In late June, the University of Connecticut board of trustees caused an uproar when it approved a spend-heavy 2015-16 budget without public discussion, and after only 90 minutes of closed-door review by the board’s finance committee. James H. Smith, president of the Connecticut Council on Freedom of Information, encapsulated the frustration when he told the Connecticut Mirror, “To discuss the budget of the state’s premier public university in executive session is outrageous. They should be discussing their budget in public. … The taxpayers pay for the university. Why are they hiding how they want to spend money?”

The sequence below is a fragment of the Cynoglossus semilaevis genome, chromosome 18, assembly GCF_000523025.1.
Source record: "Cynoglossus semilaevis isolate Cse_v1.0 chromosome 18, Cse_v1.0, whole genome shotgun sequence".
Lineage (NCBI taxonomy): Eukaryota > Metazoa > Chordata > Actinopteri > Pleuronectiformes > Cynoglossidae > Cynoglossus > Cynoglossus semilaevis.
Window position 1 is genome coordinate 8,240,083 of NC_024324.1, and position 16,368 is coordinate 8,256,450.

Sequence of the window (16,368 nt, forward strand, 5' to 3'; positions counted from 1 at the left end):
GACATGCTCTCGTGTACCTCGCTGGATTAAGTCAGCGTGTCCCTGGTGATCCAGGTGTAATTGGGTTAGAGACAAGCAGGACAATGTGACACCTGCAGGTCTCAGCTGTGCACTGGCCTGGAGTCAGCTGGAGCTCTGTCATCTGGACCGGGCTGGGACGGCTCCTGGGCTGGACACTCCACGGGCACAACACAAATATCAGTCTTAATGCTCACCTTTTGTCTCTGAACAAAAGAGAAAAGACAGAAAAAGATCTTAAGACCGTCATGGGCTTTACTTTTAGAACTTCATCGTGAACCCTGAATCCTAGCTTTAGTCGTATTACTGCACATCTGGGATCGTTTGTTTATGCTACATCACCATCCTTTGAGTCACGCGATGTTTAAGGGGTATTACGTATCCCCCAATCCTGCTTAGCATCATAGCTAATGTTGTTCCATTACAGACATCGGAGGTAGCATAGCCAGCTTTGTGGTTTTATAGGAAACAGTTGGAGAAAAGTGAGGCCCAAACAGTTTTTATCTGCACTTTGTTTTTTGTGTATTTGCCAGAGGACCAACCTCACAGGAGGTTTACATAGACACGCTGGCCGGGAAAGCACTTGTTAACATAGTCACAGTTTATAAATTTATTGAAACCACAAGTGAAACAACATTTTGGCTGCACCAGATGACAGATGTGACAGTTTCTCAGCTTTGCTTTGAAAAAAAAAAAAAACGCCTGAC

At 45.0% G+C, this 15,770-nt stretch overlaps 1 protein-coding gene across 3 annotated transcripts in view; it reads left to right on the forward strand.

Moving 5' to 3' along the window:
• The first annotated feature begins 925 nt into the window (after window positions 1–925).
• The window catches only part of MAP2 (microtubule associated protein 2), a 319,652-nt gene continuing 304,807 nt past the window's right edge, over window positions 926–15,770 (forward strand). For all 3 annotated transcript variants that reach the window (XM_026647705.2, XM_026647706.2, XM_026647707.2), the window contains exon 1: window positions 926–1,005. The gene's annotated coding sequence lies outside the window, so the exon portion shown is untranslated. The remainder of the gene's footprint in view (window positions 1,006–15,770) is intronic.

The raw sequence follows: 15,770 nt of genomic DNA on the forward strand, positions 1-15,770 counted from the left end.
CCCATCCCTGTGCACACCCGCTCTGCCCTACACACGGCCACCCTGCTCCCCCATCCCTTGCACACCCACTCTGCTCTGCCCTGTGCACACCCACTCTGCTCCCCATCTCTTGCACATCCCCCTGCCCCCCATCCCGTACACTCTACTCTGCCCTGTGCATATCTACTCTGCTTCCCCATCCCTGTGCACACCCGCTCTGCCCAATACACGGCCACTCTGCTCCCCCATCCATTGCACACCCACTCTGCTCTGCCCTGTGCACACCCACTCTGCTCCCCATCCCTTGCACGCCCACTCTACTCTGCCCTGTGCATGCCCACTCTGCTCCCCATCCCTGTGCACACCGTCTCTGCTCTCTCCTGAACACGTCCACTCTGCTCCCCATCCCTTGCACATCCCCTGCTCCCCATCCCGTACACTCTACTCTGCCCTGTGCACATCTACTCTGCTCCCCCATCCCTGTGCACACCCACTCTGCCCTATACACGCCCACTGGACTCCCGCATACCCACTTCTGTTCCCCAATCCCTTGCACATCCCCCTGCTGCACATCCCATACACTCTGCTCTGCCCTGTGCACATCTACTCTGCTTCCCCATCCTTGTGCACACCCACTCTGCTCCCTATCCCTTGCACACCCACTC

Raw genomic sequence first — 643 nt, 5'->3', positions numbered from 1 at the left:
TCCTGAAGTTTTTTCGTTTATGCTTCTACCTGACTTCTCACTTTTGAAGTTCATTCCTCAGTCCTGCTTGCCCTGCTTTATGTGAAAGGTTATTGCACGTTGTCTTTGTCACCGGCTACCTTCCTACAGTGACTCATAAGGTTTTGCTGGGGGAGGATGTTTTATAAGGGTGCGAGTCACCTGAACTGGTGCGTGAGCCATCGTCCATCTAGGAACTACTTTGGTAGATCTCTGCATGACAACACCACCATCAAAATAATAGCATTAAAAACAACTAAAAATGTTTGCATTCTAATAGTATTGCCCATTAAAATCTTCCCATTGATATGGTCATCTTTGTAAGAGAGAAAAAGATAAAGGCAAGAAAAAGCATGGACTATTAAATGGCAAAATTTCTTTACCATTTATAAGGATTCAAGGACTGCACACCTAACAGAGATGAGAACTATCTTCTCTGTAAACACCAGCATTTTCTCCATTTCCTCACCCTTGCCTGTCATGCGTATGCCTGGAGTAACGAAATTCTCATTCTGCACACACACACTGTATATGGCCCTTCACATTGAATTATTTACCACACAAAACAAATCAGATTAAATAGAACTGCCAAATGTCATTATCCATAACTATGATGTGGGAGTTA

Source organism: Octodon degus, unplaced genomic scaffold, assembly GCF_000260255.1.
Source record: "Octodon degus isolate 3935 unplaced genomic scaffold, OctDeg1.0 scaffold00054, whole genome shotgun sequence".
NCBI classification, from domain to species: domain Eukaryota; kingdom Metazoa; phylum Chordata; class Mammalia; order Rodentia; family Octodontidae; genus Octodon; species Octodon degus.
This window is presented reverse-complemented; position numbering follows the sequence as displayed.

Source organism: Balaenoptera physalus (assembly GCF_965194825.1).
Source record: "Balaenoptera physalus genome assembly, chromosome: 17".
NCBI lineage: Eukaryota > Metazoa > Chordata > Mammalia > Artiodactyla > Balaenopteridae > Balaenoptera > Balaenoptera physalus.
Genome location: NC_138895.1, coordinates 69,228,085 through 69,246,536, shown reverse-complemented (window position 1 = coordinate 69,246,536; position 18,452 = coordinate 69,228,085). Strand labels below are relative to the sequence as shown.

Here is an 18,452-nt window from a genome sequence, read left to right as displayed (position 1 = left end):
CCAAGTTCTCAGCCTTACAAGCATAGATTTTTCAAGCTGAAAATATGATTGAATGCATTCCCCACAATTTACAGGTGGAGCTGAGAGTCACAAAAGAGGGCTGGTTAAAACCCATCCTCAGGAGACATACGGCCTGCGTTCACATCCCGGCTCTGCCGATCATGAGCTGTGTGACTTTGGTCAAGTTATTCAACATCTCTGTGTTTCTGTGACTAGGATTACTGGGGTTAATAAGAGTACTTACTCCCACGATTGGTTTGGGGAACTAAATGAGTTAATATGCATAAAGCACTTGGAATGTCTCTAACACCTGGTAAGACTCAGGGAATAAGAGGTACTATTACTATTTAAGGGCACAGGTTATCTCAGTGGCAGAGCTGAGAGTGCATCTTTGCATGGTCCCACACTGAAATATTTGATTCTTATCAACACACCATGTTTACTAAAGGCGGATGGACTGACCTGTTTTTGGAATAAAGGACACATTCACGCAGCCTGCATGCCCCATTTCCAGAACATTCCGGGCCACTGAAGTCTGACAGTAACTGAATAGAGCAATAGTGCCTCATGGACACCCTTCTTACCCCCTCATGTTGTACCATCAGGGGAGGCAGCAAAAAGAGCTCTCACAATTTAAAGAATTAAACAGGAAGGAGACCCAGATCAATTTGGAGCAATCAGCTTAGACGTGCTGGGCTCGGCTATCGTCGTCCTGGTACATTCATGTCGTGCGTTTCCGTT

The Hartford Courant contacted 20 of the 21 trustees to ask them whether they believe, in retrospect, the budget process should have been more open. Only four trustees spoke in detail, and only one, Louise Bailey, said there should have been more transparency. Gov. Dannel P. Malloy, the board’s ex officio president, declined to comment.
That few trustees are willing to defend the process is cause for suspicion. For the sake of taxpayers, [Read More]